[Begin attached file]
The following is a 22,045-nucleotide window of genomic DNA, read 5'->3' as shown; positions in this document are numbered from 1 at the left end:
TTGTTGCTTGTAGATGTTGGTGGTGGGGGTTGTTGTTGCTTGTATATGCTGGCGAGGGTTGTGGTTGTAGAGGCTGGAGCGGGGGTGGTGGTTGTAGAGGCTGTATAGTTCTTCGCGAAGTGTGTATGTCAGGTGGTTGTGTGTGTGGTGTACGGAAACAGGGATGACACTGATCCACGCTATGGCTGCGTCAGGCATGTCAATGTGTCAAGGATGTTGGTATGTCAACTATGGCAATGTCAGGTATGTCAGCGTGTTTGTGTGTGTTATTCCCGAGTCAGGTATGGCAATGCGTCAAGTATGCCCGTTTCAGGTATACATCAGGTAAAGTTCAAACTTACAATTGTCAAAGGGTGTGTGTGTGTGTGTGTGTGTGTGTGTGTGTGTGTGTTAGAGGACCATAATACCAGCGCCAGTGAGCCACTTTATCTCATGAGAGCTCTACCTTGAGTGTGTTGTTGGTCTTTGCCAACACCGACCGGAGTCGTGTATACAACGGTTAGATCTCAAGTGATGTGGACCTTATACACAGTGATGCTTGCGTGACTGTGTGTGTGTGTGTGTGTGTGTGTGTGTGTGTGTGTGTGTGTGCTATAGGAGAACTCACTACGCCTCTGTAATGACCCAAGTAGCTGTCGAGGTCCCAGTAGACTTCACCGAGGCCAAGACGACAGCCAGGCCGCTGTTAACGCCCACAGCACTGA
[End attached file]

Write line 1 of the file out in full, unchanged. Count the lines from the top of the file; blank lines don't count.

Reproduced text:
The following is a 22,045-nucleotide window of genomic DNA, read 5'->3' as shown; positions in this document are numbered from 1 at the left end: